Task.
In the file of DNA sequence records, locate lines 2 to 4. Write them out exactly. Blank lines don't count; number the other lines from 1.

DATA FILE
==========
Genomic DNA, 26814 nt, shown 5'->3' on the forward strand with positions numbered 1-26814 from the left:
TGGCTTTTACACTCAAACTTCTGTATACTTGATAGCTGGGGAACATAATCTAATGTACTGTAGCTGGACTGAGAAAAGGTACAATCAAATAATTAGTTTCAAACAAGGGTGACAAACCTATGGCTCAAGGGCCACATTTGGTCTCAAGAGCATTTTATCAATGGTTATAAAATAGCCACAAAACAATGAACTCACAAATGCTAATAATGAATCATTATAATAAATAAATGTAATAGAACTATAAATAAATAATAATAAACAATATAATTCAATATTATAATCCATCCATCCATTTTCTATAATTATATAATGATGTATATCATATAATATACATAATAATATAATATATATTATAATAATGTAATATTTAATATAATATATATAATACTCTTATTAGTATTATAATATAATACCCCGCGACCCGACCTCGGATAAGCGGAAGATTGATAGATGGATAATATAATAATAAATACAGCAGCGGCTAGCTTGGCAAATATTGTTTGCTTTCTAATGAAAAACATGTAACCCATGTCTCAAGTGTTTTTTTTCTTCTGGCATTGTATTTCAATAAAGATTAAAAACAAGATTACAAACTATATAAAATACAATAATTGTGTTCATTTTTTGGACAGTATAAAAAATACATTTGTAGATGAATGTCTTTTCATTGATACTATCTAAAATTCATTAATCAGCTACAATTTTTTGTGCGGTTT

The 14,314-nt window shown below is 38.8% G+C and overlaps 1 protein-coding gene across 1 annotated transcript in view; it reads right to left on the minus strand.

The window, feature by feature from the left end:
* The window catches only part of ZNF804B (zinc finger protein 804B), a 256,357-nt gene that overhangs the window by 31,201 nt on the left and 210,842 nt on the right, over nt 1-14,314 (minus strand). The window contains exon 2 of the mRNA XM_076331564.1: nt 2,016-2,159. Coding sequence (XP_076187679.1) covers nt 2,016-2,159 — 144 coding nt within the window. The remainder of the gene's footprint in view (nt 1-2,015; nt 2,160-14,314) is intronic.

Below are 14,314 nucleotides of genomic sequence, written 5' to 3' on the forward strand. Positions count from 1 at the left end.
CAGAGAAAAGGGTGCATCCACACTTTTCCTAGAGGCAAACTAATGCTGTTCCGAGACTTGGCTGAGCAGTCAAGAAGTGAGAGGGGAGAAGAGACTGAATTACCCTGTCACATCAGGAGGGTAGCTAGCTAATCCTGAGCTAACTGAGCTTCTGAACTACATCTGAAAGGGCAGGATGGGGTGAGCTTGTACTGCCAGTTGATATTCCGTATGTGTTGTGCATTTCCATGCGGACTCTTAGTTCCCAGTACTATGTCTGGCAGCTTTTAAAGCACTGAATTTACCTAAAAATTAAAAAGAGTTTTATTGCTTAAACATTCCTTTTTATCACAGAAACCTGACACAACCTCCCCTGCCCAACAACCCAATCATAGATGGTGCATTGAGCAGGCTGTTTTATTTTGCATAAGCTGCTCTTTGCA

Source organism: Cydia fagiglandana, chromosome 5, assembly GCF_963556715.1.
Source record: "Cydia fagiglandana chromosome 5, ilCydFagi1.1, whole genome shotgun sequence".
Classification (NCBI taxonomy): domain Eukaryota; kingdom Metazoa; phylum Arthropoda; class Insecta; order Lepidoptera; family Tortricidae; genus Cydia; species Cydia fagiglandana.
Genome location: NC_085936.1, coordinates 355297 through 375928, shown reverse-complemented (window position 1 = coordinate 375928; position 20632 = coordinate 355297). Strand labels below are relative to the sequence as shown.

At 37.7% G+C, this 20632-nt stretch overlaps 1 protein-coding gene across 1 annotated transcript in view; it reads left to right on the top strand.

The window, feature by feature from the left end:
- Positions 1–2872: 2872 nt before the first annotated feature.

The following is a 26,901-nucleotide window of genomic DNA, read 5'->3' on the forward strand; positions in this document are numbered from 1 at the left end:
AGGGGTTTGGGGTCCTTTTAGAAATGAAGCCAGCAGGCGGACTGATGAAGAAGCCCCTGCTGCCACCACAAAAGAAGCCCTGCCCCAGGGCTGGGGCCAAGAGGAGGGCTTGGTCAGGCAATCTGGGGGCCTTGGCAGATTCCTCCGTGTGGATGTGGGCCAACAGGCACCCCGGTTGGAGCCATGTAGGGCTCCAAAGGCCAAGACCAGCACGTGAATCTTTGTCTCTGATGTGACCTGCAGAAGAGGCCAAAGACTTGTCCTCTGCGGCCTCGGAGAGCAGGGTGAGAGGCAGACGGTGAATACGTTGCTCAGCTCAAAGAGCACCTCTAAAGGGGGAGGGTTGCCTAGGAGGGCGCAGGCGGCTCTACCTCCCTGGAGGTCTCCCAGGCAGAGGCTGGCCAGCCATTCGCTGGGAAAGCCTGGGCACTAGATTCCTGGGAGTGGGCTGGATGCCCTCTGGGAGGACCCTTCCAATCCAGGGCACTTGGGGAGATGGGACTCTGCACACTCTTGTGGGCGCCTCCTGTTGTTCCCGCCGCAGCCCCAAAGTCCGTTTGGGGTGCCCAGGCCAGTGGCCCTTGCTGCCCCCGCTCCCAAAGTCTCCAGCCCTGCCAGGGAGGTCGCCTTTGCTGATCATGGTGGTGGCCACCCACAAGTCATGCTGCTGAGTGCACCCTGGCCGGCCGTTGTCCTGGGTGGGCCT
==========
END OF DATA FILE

TGGCTTTTACACTCAAACTTCTGTATACTTGATAGCTGGGGAACATAATCTAATGTACTGTAGCTGGACTGAGAAAAGGTACAATCAAATAATTAGTTTCAAACAAGGGTGACAAACCTATGGCTCAAGGGCCACATTTGGTCTCAAGAGCATTTTATCAATGGTTATAAAATAGCCACAAAACAATGAACTCACAAATGCTAATAATGAATCATTATAATAAATAAATGTAATAGAACTATAAATAAATAATAATAAACAATATAATTCAATATTATAATCCATCCATCCATTTTCTATAATTATATAATGATGTATATCATATAATATACATAATAATATAATATATATTATAATAATGTAATATTTAATATAATATATATAATACTCTTATTAGTATTATAATATAATACCCCGCGACCCGACCTCGGATAAGCGGAAGATTGATAGATGGATAATATAATAATAAATACAGCAGCGGCTAGCTTGGCAAATATTGTTTGCTTTCTAATGAAAAACATGTAACCCATGTCTCAAGTGTTTTTTTTCTTCTGGCATTGTATTTCAATAAAGATTAAAAACAAGATTACAAACTATATAAAATACAATAATTGTGTTCATTTTTTGGACAGTATAAAAAATACATTTGTAGATGAATGTCTTTTCATTGATACTATCTAAAATTCATTAATCAGCTACAATTTTTTGTGCGGTTT

The 14,314-nt window shown below is 38.8% G+C and overlaps 1 protein-coding gene across 1 annotated transcript in view; it reads right to left on the minus strand.

The window, feature by feature from the left end: